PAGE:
Arresting gamers: An alarming threat to individual liberty
The recent arrest of over 100 youths in Chuadanga has shined a light on a problematic tendency of our police force. The arrestees were detained for participating in a PUBG (online game) tournament. The High Court Division of the Supreme Court of Bangladesh of Bangladesh (HC) directed the Bangladesh Telecommunications Regulatory Commission (BTRC) to shut down some online games that it considered destructive and harmful to the youth. More specifically, on August 16, 2021, the HC gave an interim order to ban all links/ internet gateways to PUBG. The HC's order was directed towards the BTRC, not the general people of Bangladesh. If media reports are to be believed, the BTRC tried to comply with that order. The above is stated to give a background for the upcoming discussion. This article does not discuss the legality of the police's action. It certainly does not intend to discuss the merit of the ongoing litigation. Instead, this piece deals with the paternal role taken by our police force, and its moral and political legitimacy. Essentially, Bangladesh's increasing practice of state paternalism is very alarming.
State paternalism is the practice of the state using its coercive power to make an individual do something or abstain from doing something, against their will, with the claim that the state is looking after their greater interest (such as the claims of parents in general). In a liberal state, this paternalism is acceptable, only to a minimal extent (if at all), as it greatly undermines individual liberty. It is important to note that state paternalism differs from the harm principle, which holds that limiting liberty is only justified when it is done to prevent harm to other people. In this context, "liberty" means an individual's right to act in any way they want. For instance, the state forcing its youth to get their hair cut in a certain way so that they look "gentler" would be a paternalist action, since the state is claiming to know more about the well-being of the youth than the youth themselves. The state creating a law prohibiting the violation of people's bodily integrity would be more in line with the no-harm principle.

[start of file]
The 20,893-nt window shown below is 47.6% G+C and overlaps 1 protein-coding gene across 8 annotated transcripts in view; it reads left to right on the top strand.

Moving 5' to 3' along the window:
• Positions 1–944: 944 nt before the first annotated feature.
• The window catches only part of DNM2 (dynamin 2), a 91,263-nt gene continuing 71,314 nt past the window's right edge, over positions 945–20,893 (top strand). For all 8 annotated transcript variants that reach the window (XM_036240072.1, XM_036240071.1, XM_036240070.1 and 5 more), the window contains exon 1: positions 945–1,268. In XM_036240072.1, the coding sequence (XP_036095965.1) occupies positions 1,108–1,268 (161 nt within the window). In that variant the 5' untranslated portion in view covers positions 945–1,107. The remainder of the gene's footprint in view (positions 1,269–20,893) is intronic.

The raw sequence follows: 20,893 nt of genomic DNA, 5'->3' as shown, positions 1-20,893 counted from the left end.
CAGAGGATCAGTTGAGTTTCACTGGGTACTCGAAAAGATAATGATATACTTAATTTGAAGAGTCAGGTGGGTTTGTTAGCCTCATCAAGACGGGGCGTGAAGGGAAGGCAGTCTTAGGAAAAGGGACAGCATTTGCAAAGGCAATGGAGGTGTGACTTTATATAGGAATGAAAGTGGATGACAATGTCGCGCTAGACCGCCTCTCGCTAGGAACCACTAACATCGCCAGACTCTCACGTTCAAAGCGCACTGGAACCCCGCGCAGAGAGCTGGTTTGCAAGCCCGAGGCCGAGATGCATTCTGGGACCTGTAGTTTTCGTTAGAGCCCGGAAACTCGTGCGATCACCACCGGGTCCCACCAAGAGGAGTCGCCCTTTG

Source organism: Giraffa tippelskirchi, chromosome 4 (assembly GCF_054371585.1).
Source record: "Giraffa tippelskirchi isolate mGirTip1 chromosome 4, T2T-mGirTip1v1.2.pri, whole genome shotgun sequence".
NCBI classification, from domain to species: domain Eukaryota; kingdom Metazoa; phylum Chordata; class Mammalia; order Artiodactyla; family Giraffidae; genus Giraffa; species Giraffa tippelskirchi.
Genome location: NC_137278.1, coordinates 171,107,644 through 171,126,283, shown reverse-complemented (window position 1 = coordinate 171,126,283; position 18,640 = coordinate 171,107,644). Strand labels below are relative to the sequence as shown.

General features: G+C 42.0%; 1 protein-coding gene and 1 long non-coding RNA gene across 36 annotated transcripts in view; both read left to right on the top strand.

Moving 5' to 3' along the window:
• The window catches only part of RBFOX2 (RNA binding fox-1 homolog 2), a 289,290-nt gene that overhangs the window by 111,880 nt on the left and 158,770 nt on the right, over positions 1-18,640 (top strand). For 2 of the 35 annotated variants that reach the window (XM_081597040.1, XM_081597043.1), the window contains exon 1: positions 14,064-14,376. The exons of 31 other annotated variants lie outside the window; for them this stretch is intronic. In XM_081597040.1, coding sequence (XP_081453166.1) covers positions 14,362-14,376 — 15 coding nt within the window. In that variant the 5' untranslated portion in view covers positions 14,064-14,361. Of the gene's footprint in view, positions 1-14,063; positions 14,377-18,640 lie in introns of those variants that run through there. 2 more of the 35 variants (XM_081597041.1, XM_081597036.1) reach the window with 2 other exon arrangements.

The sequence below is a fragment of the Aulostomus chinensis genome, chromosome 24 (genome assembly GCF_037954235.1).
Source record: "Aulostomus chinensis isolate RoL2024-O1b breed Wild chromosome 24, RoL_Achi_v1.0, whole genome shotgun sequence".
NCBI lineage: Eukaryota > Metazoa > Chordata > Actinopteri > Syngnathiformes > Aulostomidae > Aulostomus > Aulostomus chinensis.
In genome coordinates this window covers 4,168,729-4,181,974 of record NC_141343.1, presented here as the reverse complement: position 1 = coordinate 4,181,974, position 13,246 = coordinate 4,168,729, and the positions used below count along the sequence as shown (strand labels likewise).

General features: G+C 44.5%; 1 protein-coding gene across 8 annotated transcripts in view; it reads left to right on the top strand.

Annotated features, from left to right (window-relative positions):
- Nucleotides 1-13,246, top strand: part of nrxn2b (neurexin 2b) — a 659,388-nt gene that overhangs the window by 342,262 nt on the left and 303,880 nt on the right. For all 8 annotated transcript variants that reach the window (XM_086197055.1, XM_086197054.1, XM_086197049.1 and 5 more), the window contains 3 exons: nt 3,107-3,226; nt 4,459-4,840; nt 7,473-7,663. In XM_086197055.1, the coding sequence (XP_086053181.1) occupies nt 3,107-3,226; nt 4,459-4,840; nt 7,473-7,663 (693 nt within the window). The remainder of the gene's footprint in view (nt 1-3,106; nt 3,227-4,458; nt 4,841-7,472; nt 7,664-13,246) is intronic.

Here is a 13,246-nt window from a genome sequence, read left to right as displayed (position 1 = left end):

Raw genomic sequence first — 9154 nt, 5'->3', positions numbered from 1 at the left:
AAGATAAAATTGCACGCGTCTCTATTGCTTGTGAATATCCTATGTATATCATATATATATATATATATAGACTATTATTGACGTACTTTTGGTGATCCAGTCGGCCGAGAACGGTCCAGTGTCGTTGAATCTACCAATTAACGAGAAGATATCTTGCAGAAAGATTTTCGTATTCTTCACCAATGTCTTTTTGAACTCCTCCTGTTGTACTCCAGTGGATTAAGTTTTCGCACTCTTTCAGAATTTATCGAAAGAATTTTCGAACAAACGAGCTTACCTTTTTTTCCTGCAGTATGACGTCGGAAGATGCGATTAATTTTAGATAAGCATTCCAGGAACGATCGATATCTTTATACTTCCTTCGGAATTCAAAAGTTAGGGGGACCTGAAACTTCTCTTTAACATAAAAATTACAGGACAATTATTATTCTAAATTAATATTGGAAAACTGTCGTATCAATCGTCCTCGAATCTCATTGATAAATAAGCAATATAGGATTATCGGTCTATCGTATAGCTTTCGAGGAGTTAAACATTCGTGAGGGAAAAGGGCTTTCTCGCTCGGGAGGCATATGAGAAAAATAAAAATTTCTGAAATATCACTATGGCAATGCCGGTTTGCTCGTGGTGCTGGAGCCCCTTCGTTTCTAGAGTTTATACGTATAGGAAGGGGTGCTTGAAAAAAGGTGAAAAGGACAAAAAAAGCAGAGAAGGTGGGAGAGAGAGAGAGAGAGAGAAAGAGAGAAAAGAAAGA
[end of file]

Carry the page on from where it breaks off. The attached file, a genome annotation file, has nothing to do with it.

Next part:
In a liberal state, it is expected that the state will not tell us how to live a good life. It is not the state's responsibility (or something within its power) to decide what one's definition of a "good life" ought to be. Rather, the state must create a social environment of good governance where one can freely pursue their vision of a good life. In exercising paternalism, the state arbitrarily sets a standard of a good life. In a modern complex state, people's standards of morality greatly differ, and it would be illiberal to prefer one standard of morality over others. Also, as Lon L Fuller rightly argued, morality of duty (the minimum morality that we expect from our fellow citizens) can be enforced through legal coercion, but not morality of aspiration (morality of excellence/perfection). For instance, you may enforce the duty of not stealing through legal coercion, but not that of aspiring to be a good person.
Now, if we look at recent events, the police's justification for arresting online gamers, reportedly, was that these games are destroying the morality of the youth. Here, the police, as an institution performing an affair of the state, is using coercive power to enforce its version of morality over the youth. In doing so, they are deciding what would be a "good life" for the youth and what sort of life they should aspire to achieve. Not only are the police acting on their own policy, but the foundation of such policy is based on a subjective moral standard. We observed similar situations when the police force of multiple districts forced their local youth to get haircuts.
A liberal state must respect individual agency to the extent that it does not harm others. To live in society, we voluntarily sacrifice some of our liberties as part of our social contract with the state and with our fellow citizens, as long as we consider them justified. As long as one's actions are not harming others and not violating any particular laws, one must be allowed to form their own opinions and live their life according to their own wishes. As Jeremy Waldron rightly noted, our dignity demands that our decision-making ability must be taken seriously, and we must be recognised to have the ability to regulate our actions in accordance with our own understanding of norms and reasons.
Nafiz Ahmed is a lecturer at the Department of Law, North South University. Email: [email protected]